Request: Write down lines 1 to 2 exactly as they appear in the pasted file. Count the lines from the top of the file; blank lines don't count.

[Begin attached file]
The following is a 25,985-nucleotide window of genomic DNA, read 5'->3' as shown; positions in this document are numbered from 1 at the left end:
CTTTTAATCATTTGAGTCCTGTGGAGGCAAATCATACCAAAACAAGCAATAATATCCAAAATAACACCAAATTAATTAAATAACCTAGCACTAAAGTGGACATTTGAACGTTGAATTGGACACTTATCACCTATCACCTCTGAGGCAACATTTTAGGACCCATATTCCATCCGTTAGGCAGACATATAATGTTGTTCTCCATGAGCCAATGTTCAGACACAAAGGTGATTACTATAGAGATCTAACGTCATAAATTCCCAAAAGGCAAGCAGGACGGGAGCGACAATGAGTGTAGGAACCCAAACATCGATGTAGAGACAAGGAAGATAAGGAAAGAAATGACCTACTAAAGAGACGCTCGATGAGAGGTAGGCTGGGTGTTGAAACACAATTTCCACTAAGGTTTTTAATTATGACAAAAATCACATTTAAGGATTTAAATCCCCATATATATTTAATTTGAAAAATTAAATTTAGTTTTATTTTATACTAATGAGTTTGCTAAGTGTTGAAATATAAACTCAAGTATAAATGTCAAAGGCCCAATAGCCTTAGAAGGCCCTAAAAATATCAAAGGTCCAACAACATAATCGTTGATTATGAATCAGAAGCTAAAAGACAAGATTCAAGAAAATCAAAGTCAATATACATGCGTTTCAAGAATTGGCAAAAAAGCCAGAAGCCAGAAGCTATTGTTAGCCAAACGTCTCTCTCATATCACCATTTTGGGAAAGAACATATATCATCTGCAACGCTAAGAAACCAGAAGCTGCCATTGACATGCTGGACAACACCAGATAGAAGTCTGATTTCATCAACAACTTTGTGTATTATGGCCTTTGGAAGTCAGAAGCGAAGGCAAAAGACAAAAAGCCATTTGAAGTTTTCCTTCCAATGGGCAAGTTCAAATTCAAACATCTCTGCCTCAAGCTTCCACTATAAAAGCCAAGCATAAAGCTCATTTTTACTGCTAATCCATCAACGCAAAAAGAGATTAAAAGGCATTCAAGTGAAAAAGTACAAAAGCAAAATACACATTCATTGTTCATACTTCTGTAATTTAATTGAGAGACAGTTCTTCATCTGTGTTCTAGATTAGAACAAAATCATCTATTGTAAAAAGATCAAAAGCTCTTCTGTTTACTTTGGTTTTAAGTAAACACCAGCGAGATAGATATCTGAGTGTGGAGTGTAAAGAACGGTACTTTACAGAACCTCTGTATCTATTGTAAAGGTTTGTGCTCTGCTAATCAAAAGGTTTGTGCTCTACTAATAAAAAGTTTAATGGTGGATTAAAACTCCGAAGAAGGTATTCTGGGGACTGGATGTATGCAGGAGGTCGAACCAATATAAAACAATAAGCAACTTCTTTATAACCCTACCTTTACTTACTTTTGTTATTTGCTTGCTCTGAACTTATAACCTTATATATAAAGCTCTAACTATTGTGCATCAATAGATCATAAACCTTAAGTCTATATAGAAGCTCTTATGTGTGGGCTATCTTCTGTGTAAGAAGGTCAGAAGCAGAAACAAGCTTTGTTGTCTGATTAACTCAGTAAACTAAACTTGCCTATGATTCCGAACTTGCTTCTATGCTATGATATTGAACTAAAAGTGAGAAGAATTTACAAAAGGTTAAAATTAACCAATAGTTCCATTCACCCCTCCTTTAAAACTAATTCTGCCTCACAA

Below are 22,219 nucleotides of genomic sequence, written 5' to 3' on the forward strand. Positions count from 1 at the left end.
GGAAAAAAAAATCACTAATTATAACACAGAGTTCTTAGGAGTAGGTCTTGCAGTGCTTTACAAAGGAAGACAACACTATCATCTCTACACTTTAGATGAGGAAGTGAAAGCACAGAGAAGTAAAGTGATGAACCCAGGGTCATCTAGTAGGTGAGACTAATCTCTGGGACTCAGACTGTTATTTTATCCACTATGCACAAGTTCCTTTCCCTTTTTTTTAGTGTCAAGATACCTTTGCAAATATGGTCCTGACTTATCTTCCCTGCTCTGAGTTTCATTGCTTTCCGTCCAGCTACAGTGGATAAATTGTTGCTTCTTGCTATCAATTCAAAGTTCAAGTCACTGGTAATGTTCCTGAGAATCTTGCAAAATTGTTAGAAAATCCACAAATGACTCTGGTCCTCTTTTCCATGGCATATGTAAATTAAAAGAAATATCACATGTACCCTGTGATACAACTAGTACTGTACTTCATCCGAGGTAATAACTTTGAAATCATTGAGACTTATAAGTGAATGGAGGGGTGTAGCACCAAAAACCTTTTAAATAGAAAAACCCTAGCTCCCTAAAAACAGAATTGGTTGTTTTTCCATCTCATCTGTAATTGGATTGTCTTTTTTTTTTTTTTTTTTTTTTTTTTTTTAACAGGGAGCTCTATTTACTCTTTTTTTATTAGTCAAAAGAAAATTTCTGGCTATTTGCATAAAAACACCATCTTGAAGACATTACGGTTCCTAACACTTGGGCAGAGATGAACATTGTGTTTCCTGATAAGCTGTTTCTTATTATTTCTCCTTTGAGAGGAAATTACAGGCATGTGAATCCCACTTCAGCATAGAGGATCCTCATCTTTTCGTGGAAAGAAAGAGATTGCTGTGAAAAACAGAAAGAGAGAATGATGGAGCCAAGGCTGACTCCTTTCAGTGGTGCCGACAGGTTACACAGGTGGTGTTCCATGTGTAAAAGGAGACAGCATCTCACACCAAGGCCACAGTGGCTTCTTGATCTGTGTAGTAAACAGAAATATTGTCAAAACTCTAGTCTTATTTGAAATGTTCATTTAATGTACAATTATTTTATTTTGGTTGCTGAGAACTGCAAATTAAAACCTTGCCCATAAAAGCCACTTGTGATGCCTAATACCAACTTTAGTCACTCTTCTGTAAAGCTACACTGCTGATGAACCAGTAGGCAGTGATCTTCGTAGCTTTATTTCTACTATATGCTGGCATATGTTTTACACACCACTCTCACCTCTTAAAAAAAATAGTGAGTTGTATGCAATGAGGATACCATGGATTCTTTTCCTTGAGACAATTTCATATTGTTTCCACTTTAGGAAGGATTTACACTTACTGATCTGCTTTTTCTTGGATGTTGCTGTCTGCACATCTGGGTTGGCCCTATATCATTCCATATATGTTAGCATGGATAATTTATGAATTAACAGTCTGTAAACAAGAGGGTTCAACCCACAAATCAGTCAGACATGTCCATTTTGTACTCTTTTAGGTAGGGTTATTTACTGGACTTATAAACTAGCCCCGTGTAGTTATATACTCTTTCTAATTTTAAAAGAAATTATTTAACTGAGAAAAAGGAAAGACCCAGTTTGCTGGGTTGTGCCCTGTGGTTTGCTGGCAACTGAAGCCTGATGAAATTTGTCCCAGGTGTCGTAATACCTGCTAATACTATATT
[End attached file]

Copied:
The following is a 25,985-nucleotide window of genomic DNA, read 5'->3' as shown; positions in this document are numbered from 1 at the left end:
CTTTTAATCATTTGAGTCCTGTGGAGGCAAATCATACCAAAACAAGCAATAATATCCAAAATAACACCAAATTAATTAAATAACCTAGCACTAAAGTGGACATTTGAACGTTGAATTGGACACTTATCACCTATCACCTCTGAGGCAACATTTTAGGACCCATATTCCATCCGTTAGGCAGACATATAATGTTGTTCTCCATGAGCCAATGTTCAGACACAAAGGTGATTACTATAGAGATCTAACGTCATAAATTCCCAAAAGGCAAGCAGGACGGGAGCGACAATGAGTGTAGGAACCCAAACATCGATGTAGAGACAAGGAAGATAAGGAAAGAAATGACCTACTAAAGAGACGCTCGATGAGAGGTAGGCTGGGTGTTGAAACACAATTTCCACTAAGGTTTTTAATTATGACAAAAATCACATTTAAGGATTTAAATCCCCATATATATTTAATTTGAAAAATTAAATTTAGTTTTATTTTATACTAATGAGTTTGCTAAGTGTTGAAATATAAACTCAAGTATAAATGTCAAAGGCCCAATAGCCTTAGAAGGCCCTAAAAATATCAAAGGTCCAACAACATAATCGTTGATTATGAATCAGAAGCTAAAAGACAAGATTCAAGAAAATCAAAGTCAATATACATGCGTTTCAAGAATTGGCAAAAAAGCCAGAAGCCAGAAGCTATTGTTAGCCAAACGTCTCTCTCATATCACCATTTTGGGAAAGAACATATATCATCTGCAACGCTAAGAAACCAGAAGCTGCCATTGACATGCTGGACAACACCAGATAGAAGTCTGATTTCATCAACAACTTTGTGTATTATGGCCTTTGGAAGTCAGAAGCGAAGGCAAAAGACAAAAAGCCATTTGAAGTTTTCCTTCCAATGGGCAAGTTCAAATTCAAACATCTCTGCCTCAAGCTTCCACTATAAAAGCCAAGCATAAAGCTCATTTTTACTGCTAATCCATCAACGCAAAAAGAGATTAAAAGGCATTCAAGTGAAAAAGTACAAAAGCAAAATACACATTCATTGTTCATACTTCTGTAATTTAATTGAGAGACAGTTCTTCATCTGTGTTCTAGATTAGAACAAAATCATCTATTGTAAAAAGATCAAAAGCTCTTCTGTTTACTTTGGTTTTAAGTAAACACCAGCGAGATAGATATCTGAGTGTGGAGTGTAAAGAACGGTACTTTACAGAACCTCTGTATCTATTGTAAAGGTTTGTGCTCTGCTAATCAAAAGGTTTGTGCTCTACTAATAAAAAGTTTAATGGTGGATTAAAACTCCGAAGAAGGTATTCTGGGGACTGGATGTATGCAGGAGGTCGAACCAATATAAAACAATAAGCAACTTCTTTATAACCCTACCTTTACTTACTTTTGTTATTTGCTTGCTCTGAACTTATAACCTTATATATAAAGCTCTAACTATTGTGCATCAATAGATCATAAACCTTAAGTCTATATAGAAGCTCTTATGTGTGGGCTATCTTCTGTGTAAGAAGGTCAGAAGCAGAAACAAGCTTTGTTGTCTGATTAACTCAGTAAACTAAACTTGCCTATGATTCCGAACTTGCTTCTATGCTATGATATTGAACTAAAAGTGAGAAGAATTTACAAAAGGTTAAAATTAACCAATAGTTCCATTCACCCCTCCTTTAAAACTAATTCTGCCTCACAA